How Will the New Tax Law Affect Your 2017 Taxes?

President Trump signed the new tax reform bill into law on December 22, 2017. The biggest rewrite of the tax code in almost thirty years has left taxpayers confused about how it affects the taxes they will file for 2017. Most of the changes will take effect in 2018 for taxes you will file next year in 2019. Take a deep breath, as you will have a whole year, well 10 more months (who’s counting so soon?) to prepare.

The New Tax Reform Law will affect your 2017 taxes minimally. The biggest effect for most taxpayers has been the delayed IRS opening. For some, the changes cannot be effective soon enough. For others, the confusion about how the changes will affect their individual tax situation has caused much apprehension and fear. Relax. Although the IRS expects the tax law to simplify taxes for millions, the net tax difference will be minimal for most taxpayers filing individual returns. The changes will adversely affect higher income earners and people living in states with higher property taxes more. Please see below for how the new tax reform law will affect your 2017 taxes.

Obamacare Penalty in 2017

For 2017 and 2018, the individual mandate for Obamacare stands. The IRS will be assessing the penalty for not carrying health insurance for the full year, if you do not qualify for an exemption. Exemptions to the penalty include:

  1. low income – if your income is below the filing threshold, that is, you do not have to file a tax return (Even if you decide to file a return, for example, to get a refund, you would still qualify for the exemption.);
  2. affordability – if the cost of the minimum premium insurance payment is more than 8.16% of your household income;
  3. short coverage gap – if you went without coverage for less than three consecutive months during the tax year; or
  4. hardships – If you experienced domestic violence, death of a close family member, eviction, homelessness, unpaid medical expenses, or foreclosure that prevented you from purchasing healthcare insurance coverage.

There are additional less common exemptions including: religious conscience, health care sharing ministry, Indian tribes, nonresident immigrants, and incarceration. Last year, the IRS accepted returns from people who failed to answer the questions regarding health care coverage for 2016 and followed up with them later. This year if people fail to respond, the IRS will reject their returns.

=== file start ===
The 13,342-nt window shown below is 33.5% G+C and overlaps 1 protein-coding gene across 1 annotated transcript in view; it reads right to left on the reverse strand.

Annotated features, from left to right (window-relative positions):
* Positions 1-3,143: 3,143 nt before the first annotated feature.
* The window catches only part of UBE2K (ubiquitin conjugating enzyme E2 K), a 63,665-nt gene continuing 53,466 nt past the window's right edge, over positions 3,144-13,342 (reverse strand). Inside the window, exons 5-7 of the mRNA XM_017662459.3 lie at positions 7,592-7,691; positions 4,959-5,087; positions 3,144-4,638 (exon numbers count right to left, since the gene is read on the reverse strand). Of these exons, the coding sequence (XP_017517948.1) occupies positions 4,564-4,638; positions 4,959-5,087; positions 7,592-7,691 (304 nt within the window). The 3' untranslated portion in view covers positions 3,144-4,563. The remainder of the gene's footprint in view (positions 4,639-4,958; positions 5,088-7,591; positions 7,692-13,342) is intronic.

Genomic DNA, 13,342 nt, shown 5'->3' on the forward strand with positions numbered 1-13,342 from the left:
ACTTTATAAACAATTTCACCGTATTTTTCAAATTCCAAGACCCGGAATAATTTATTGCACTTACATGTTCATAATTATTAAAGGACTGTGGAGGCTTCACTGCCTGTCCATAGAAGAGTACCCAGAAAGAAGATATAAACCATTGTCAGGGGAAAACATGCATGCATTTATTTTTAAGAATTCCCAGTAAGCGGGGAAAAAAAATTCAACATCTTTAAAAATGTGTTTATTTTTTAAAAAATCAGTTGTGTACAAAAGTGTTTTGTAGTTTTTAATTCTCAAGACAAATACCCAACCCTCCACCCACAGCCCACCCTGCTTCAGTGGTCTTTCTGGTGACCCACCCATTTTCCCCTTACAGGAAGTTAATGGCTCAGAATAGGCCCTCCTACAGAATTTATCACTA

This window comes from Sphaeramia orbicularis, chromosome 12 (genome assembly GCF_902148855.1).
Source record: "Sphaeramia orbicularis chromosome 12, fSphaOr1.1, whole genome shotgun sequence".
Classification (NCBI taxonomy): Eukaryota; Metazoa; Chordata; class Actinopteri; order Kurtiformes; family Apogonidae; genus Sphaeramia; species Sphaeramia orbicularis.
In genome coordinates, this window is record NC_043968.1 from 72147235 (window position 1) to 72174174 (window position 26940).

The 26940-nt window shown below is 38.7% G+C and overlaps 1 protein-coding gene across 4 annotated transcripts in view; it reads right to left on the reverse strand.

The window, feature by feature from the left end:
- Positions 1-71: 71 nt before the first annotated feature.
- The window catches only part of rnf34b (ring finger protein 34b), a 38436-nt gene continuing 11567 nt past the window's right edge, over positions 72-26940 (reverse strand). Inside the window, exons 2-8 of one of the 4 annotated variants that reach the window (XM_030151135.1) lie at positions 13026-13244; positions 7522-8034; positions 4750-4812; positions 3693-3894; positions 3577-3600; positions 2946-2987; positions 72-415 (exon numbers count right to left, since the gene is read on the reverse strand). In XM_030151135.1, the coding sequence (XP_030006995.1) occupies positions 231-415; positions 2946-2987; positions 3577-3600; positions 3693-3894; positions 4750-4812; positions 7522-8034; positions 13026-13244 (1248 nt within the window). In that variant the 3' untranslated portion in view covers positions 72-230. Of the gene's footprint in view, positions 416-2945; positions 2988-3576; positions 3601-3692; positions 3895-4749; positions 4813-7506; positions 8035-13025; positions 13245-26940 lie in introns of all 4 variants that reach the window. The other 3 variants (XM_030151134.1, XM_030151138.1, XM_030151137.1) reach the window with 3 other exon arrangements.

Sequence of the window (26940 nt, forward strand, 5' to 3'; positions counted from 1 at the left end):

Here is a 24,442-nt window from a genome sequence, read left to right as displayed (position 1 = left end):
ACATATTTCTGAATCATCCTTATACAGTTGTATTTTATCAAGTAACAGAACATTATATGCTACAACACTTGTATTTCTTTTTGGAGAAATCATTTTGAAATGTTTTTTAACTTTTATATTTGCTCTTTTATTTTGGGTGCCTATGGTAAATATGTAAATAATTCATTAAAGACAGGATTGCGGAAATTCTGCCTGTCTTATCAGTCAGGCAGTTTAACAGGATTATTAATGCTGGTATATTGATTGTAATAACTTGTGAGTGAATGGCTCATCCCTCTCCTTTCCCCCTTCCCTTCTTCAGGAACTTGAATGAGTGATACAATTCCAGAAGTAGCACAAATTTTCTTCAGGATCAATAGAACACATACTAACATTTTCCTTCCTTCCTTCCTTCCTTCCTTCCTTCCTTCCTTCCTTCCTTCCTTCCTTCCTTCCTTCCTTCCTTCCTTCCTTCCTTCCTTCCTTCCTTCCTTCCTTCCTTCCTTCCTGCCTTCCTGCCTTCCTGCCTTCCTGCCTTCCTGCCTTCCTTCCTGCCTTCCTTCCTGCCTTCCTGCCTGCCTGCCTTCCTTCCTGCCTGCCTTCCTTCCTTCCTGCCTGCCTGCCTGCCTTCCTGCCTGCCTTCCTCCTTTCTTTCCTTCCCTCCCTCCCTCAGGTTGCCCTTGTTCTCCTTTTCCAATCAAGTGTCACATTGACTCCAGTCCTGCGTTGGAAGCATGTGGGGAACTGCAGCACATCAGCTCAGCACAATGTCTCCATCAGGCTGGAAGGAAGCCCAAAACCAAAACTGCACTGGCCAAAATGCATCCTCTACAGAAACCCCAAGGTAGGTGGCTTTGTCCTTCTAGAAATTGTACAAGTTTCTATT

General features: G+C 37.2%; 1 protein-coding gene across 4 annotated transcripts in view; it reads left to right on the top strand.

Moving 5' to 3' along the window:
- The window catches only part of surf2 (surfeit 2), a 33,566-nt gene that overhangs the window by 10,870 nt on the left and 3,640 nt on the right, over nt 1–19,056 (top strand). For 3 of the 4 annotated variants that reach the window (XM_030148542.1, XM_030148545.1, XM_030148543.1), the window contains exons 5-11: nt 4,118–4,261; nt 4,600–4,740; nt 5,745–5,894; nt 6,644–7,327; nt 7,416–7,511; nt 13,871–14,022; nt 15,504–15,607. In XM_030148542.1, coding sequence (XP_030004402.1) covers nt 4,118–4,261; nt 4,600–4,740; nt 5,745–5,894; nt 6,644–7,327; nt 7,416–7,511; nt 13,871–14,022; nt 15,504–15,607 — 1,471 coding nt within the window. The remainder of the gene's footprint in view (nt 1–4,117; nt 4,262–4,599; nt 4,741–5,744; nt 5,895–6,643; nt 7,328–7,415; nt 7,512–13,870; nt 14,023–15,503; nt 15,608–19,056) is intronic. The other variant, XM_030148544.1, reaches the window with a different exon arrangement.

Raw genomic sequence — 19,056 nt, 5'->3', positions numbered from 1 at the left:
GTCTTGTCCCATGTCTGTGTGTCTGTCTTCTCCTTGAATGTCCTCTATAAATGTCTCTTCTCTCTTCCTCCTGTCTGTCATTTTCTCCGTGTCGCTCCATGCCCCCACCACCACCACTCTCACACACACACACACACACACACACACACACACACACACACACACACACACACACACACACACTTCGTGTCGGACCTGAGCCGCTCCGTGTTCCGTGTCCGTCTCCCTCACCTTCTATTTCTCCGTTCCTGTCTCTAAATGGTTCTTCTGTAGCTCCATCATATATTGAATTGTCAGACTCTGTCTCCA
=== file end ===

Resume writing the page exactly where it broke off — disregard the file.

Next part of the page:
Beginning in 2019 (for taxes you will file in 2020), the new tax law repeals the individual mandate. This means that in 2019, if you do not have health insurance for the entire year, you will no longer have to pay the Affordable Care Act penalty (individual mandate), if the law remains unchanged. Without this penalty, the CBO approximates by 2027 that 13 million Americans will be uninsured.

Tax Deduction for Medical and Dental Expenses

For people that itemize their deductions, you can deduct unreimbursed medical and dental expenses, not covered by health insurance, that exceed 7.5% of your adjusted gross income (AGI). The new tax reform dropped the percentage down to 7.5% from 10% for 2017 and 2018. For 2019, the percentage of your adjusted gross income that medical and dental expenses need to exceed increases back to 10%.

This was one of the few changes that was retroactive back to 2017, affecting the taxes you are filing now. For example, if your AGI for 2017 was $40,000, you can deduct unreimbursed qualifying medical and dental expenses exceeding $3,000 (a drop from $4,000, as set by the 10% requirement under the old law).

Deduction for the Cost of Business Property

The first year property is purchased or placed into service in your business, you can deduct up to 100% of the costs. Under the new tax reform, one of the huge changes is the property can be deducted even if it was purchased used. This is one area of the law that reaches back to 2017, allowing property purchased or placed into service after September 27, 2017 to be deducted.

Personal Casualty Loss Deductions

This tax deduction for casualty losses is facing some major changes under the new tax reform. Typically, this deduction allows taxpayers to take a deduction for losses due to unreimbursed personal losses caused by fire, storms, other casualties, or theft. Beginning in 2018, the deduction is being eliminated except for losses incurred due to a federally declared disaster.

Another major change beginning in 2018 is a net disaster loss can be taken in addition to the standard deduction and does not need to be itemized. This, also, effects how Alternative Minimum Tax is calculated, if the taxpayer suffered a loss due to a federally declared disaster. The net disaster loss is calculated by subtracting losses for 2016 federally declared disasters from personal casualty gains, e.g., insurance reimbursements and other types of assistance. Finally, the 10% of adjusted gross income limitation for casualty losses has been eliminated, and the limitation of $100 has been increased to $500.

Special rules apply to losses due to federally declared disasters. If you have suffered a loss due to a federally declared disaster in 2016 or want help understanding how the other tax changes affect your taxes, schedule an appointment today with the tax preparation professionals at Gudorf Tax Group to determine if it is in your best interest to amend your previous years’ tax returns due to the recent changes. Our professionals are here to help you navigate the new tax reform with confidence.